The Comeau Stewardship Advisory Committee implored the Woodstock Town Board to devote more money and resources to the trails as they have succumbed to the wear and tear of increased use. CSAC Chair Jeff Viglielmo said an estimated 40,000 people visit the Comeau property per year. “That’s just over 100 people a day. And I can see that. I’ve been up there enough times to see the people coming out of their cars with their dogs,” Viglielmo said. “Certainly when soccer was going on, we had a program that over 200 kids.”He said the property’s popularity has “grown immensely” and both loops appear online at alltrails.com.
One of the big problems is the large field has become overgrown on the edges, making it difficult for the Longyear family to harvest hay. “The problem is it’s getting farther and farther and lower and lower every year, and for me, when I cut it for hay, it’s getting hard for me to fit the tractor underneath,” Matt Longyear, who keeps the field in exchange for hay he uses on his farm, told the Town Board. “So wherever I’m not cutting, you’re talking feet every year that you’re losing…Well, then, you figure in a couple years, the little scrub pines and the cedars are going to start to grow up or the invasives are gonna take over more and more and you’re going to lose that field.”
Longyear said he has permission to clear any low-hanging branches that are in the way, but there are too many for him to handle alone. He said dead trees are increasingly problematic. “God forbid I hit one of those with my mower. It’s going to be a problem,” he said.
Viglielmo said the town’s job is to keep the property as close to what it was when the conservation easement was signed. “So what Matt’s describing is basically normal forest succession into a meadow, and although we’ve been attempting to mow and cut things back, we are losing ground,” he said. Viglielmo said he appreciated Supervisor Bill McKenna’s and Councilman Lorin Rose’s offer to cut some branches, but he believes it is a much bigger job. “This is on a property that’s being frequented by people, and I think you all know that there was a young boy in our area that just died in a tree accident,” Viglielmo said.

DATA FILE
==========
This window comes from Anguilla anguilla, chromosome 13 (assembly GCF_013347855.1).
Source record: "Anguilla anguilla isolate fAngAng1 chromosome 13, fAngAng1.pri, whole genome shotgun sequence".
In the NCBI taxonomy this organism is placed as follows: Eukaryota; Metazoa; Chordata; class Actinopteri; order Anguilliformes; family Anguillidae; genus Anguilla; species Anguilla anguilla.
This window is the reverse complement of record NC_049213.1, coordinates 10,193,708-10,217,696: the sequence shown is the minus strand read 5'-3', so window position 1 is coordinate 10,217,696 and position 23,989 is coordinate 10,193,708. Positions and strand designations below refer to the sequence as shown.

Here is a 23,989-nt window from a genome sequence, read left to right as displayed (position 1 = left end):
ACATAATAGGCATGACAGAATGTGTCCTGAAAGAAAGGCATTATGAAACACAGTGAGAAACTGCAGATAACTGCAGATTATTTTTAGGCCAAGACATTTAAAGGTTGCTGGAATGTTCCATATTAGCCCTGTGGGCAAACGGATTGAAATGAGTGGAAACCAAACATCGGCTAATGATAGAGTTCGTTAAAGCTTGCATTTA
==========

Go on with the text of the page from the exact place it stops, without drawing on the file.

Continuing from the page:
In a slideshow, Viglielmo pointed out trees that are dead but still standing and are inviting for children to climb. “This birch tree is open to the soccer fields. It’s been laying there for at least a year,” he said. “When the soccer kids get in there, I know they’re gonna climb on it. And guess what’s going to happen. It’s probably going to snap at some point and maybe land on some kid’s head.”
He noted drainage pipes on the trail that have been uprooted. Some have been tossed to the side, but others have become a tripping hazard. Other parts of the trail are wet and muddy and need gravel and wood chips. “This is something that a volunteer crew could do, given a pile of wood chips I know the town is willing to offer us,” Viglielmo said. “These are something that many of us just walk right over and have no problems with. But there are others that are going to have problems with them.”
Viglielmo pointed out parts where trees have fallen because of erosion on the slope caused by people going off the trail. In other sections, boardwalks are sinking into the mud and it needs to be addressed, he noted. “If they’re sitting in the water, they will deteriorate as this one has,’ he said, as he showed a photo of a sunken boardwalk section.
“This fence at the side of the Great Lawn and the parking lot looks like it’s going to be down by the winter,’ Viglielmo said. “There have been repairs by shoving two-by-fours next to them. In comparison to what was built in a parking lot just a few years ago, this fence, I wouldn’t have it on my property,” he said. “And this isn’t rocket science. This is something that a town maintenance department I think could handle.”
More attention to maintenance, professional help urged
“I know COVID put a big hurdle in front of all of us, but we certainly have the ability to find some volunteers to help with some of these projects,” Viglielmo said. “But I think some of these projects are well beyond what a volunteer corps can do, and likely well beyond the liability the town wants to incur…I certainly feel comfortable with a chainsaw. I know Bill, you can wield a machete like the best of them. I’ve seen it done. But is this really what we should be doing? It’s sort of like me mowing the lawn at the office when I’m a better dentist. Why should I be mowing the lawn?”
Perhaps a fundraiser to pay for maintenance
“We have a lot of people that work up at Comeau. We appreciate the beauty up there,” Town Clerk Jackie Earley said. “I’m almost thinking and I wouldn’t mind trying to spearhead a possibility of this. But we have so many days…where people are raising funds for certain things, I wouldn’t doubt that we could probably do a good project of raising funds for Comeau,” she said. “I would love to do a fundraiser. Very simple. It doesn’t have to be major…If you could get a little bit of music, a little bit of food, not a lot, and have people come up and stand down at the bottom of the hill and just collect money for people to come up and see what we do.”
“If it’s two years and it’s a bust, let it go,” said Earley. “But if it’s not, I think probably early spring where things are beautiful up there, I wouldn’t mind trying to spearhead something up there to try to raise some money rather than to put it on the taxpayers.”
McKenna suggested Earley and Viglielmo get together and share ideas. In the meantime, McKenna and Rose will discuss helping clear some of the field for Longyear’s tractor.